It's been a month since my last post. Computer problems plus 8 well-loved family in the house (both grandfathers here, one for the summer, one for 2 weeks, brother for the weekend) and trying to do right by 3 kids over a busy summer = no damn time. I am sure you can all relate. I notice the blogging moms with kids at home get a little more reticent over the summer.

My bullet-style update:

1. Weight is stable (yay!)
2. Lots of informal exercise (powerwashing, Hershey Park) but not much formal (sniff, no Zumba)
3. It is interesting that my body seems so far to be happy to stay at this weight, and even when things get crazy I don't have that much trouble staying stable. So that's one vote for "settling point" versus "setpoint," bearing in mind that point whether set or settled is not that low.
4. May have lost some muscle. Afraid to use my Omron till I do a bit at the gym.
5. Still fighting the good fight and hope you are doing the same!

Tuesday, July 6, 2010

Just Do It

Applies to so many things, doesn't? Including that blog post to keep you on the straight and more or less narrow path.

I just got back from my family reunion, which I loved, and which is also giving me a great subject for my post: MY DEAR AUNT.

This is my Aunt. I am shamelessly posting a picture of her because I think she's so pretty. She is a former ballet dancer who ran an aerobics studio back in the 70's when aerobic dance was still a pioneer concept. She gave up running because of a no-cartilage knee, but she is still using the elliptical daily and lifting weights three times a week. She prefers a high-rep, lower weight routine which is what I like myself (3 sets of 20 reps). She emphasizes the importance of "real" pushups for women and showed me how to practice from a plank position. She can do them fine. I can't.

She's seventy three years old, people.

My aunt was a beauty for most of her life but she's not in it for cosmetic reasons any more. She works out to maintain function. She moves like a young woman. She can supervise ten grandkids for a day and follow up by making dinner for 16 because she's taken good care of her body. When she is caring for a grandchild, she is not only able to give her full mindfulness (and her cognition shows no signs of aging); she can play on the floor or move the kid from place to place or whatever is required.

I want to be her when I grow up.

That means I have to get back on the road. Too much sugar this weekend (what is it with family reunions that makes you crave chocolate?) I am struggling to get away from the stuff again. I hope to be able to report in tomorrow that I am back to eating well and training with weights. Can't wait to catch up with everybody!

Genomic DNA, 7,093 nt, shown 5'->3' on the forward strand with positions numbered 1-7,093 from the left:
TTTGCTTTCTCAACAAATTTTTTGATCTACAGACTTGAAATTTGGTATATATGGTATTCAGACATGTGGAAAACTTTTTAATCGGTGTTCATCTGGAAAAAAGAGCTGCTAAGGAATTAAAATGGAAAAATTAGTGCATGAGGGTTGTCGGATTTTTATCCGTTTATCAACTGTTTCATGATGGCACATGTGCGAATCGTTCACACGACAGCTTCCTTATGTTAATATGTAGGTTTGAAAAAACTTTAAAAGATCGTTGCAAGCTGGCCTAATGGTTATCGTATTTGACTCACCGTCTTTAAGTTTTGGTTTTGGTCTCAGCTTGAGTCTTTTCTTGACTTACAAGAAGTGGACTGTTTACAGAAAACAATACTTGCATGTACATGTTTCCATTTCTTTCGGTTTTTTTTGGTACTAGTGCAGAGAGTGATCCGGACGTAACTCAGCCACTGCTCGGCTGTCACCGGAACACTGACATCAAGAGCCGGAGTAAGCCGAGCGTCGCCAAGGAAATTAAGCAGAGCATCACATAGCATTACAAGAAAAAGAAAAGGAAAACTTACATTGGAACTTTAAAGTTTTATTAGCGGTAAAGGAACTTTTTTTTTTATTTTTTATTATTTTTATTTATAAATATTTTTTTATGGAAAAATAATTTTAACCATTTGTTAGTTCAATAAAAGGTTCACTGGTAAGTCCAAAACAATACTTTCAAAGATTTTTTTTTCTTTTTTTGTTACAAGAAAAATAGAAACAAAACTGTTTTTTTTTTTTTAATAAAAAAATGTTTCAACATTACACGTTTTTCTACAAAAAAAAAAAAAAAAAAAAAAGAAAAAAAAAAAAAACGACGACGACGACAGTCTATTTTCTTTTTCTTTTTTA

Monday, June 28, 2010


I will confess in bullet points. Makes it seem more coherent somehow.

* June was a parade of houseguests, intense inlaw discussions, 19,000 hours of ballet rehearsal and performance, end of school stuff, graduation, anxiety about getting 3 kids productively employed for the summer, and fostering a cat which is AWOL somewhere in the house at the moment.

*I hurt myself doing dumbbell rows, but I'm better now.

*My tummy hurts and my ever-lurking health anxiety is at Defcon 3.

*My MIL is failing physically, is anxious and (justifiably) needy and does not wish to be either. She needs more from my husband and me than we're used to, and she has less internal strength to cope. My 79 year old FIL is planning to move to the area this August and my husband will need to divide himself into smaller pieces than he does now.

*I haven't been able to make any time for Finishing My Book, which was supposed to be this summer's project.

*I feel inefficient and divided and mad at myself for becoming so.

*My tummy hurts, did I say that?

*I have been getting some workouts in, eating pretty well, and keeping my weight just this side of red line which is 2 pounds higher than what it says on my sidebar.

I feel like I shouldn't be this stressed because, knock wood please God, nothing is really wrong. But I feel anxious and guilty much of the time which is not how I want to live my life.

Advice, please? Anybody?

Wednesday, June 16, 2010

Tennis is Fun

We all played in the last half hour before dark. My 8 year old is a terrible server who is bitterly determined to get better-- that's how she learned to roller skate and master a tour jete. She's cranky and absolutely set on getting it.